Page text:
I'm able to think now if I take care of myself more it might make people around me happy, too.
A hundred percent.
It's all just this whole world that you haven't really gotten to play in.
Like, after a long week of work, light a candle, like, have a sake, do a face mask.
[JONATHAN.]
Do you want some sake? [IN JAPANESE.]
Thank you.
Hmm.
Tastes delicious.
Your haircut will look so good if you just wear it air dried, but I wanna show you how to style it a little bit more, like, for fun.
[CHUCKLES.]
[LAUGHS.]
Yes, yes, yes.
- Yoko don't hurt the boys, honey.
- [CHUCKLES.]
Are you ready to see it? [IN JAPANESE.]
Yes.
[IN JAPANESE.]
What! [IN JAPANESE.]
What! [LAUGHS.]
[IN JAPANESE.]
Is that me? It is.
Wow! Isn't it [CHEERING.]
cute? [IN JAPANESE.]
Wow, this is amazing! I'm cute! The bangs look like Audrey Hepburn.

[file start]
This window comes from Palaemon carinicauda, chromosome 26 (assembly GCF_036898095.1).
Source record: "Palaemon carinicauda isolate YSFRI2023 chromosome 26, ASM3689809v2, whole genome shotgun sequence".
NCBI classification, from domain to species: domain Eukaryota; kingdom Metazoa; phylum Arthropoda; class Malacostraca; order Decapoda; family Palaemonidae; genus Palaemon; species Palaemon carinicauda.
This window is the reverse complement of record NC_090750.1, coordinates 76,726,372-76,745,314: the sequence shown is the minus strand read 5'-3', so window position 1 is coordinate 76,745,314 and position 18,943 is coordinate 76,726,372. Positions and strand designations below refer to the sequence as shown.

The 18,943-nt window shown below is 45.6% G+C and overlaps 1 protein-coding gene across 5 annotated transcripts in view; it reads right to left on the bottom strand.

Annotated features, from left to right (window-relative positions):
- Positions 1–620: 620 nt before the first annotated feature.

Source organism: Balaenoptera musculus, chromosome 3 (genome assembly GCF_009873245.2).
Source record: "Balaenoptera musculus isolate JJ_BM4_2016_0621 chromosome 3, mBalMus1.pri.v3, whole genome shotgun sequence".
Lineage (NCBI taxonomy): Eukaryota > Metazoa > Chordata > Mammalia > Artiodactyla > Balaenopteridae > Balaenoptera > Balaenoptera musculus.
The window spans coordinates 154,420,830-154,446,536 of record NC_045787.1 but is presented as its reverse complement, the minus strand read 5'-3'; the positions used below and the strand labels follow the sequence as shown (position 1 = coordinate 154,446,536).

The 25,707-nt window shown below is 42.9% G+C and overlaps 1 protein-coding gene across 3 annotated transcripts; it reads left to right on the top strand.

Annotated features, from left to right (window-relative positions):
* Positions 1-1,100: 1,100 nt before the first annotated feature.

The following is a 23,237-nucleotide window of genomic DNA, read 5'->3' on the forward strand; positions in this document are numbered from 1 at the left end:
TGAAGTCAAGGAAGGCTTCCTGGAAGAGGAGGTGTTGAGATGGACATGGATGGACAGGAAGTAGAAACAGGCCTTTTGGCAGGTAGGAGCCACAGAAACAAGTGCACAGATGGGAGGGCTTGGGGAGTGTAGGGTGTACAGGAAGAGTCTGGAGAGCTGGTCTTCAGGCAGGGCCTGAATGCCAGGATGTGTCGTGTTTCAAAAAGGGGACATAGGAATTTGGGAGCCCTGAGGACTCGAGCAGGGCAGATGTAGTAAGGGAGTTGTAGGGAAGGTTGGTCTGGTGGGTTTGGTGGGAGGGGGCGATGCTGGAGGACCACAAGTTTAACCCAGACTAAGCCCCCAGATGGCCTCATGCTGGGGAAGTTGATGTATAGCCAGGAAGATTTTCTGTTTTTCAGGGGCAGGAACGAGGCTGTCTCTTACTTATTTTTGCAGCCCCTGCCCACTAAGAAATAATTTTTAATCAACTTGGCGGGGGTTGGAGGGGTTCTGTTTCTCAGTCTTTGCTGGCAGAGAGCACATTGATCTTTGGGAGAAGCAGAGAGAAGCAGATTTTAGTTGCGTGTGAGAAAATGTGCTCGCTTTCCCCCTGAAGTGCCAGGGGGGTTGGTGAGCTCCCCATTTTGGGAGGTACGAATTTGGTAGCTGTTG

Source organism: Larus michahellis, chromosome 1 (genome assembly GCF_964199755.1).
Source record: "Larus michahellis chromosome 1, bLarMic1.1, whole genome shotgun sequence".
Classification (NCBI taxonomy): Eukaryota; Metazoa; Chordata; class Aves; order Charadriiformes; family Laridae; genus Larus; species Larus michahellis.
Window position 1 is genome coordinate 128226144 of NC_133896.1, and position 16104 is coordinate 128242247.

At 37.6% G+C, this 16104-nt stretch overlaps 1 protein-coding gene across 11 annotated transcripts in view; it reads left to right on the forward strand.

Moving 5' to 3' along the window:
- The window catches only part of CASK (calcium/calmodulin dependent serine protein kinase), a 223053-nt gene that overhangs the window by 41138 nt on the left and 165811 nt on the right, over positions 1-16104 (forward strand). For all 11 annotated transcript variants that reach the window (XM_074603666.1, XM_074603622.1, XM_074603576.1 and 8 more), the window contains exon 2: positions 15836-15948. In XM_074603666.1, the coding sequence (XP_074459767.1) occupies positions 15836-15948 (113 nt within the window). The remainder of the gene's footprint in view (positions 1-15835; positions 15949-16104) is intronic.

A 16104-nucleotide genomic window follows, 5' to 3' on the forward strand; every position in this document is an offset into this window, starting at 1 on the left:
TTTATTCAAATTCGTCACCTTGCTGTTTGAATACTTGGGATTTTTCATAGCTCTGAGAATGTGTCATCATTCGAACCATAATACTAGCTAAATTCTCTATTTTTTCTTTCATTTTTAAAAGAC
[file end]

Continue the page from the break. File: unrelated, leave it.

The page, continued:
- [SCREAMING.]
Yeah, right? - [LAUGHS.]
Yay! Yeah.
[IN JAPANESE.]
I was told it wouldn't be possible because of the hair texture.
Girl, you have to style it a little bit.
Kanpai.
- Whoo! - Mm.
- [CHEERING.]
Yay! [LAUGHS.]
- Yay! [CLAPS.]
Oh, so good.
[CLASSICAL MUSIC PLAYS.]
DAY FOUR HAPPINESS AND FORTUNE WILL COME TO THOSE WHO LAUGH [BEEPING HORN.]
- Is that Karamo? - Watch your head.
Yeah.
- [BEEPING HORN.]
- [CHEERING.]
- Hi! - Oh! - Konnichiwa, Yoko.
- Konnichiwa.
This is lovely! Oh, I love the length.
- What a great cut I did.
- Yeah.
I know that this is a tradition in Japan, [LAUGHS.]
when a new place opens.
- All right, are you ready? - [IN JAPANESE.]
Wow! [IN JAPANESE.]
Three, two, one.
[CHEERING.]
[CHEERING AND LAUGHING.]
[LAUGH.]
Come on in.
[IN JAPANESE.]
Thank you.
Wow! - The old candy store.
- [LAUGHS.]
[IN JAPANESE.]
It's so cute.
- What! - [LAUGH.]
[IN JAPANESE.]
[GASPING.]
Amazing.
I don't know what to say.
[GASPS.]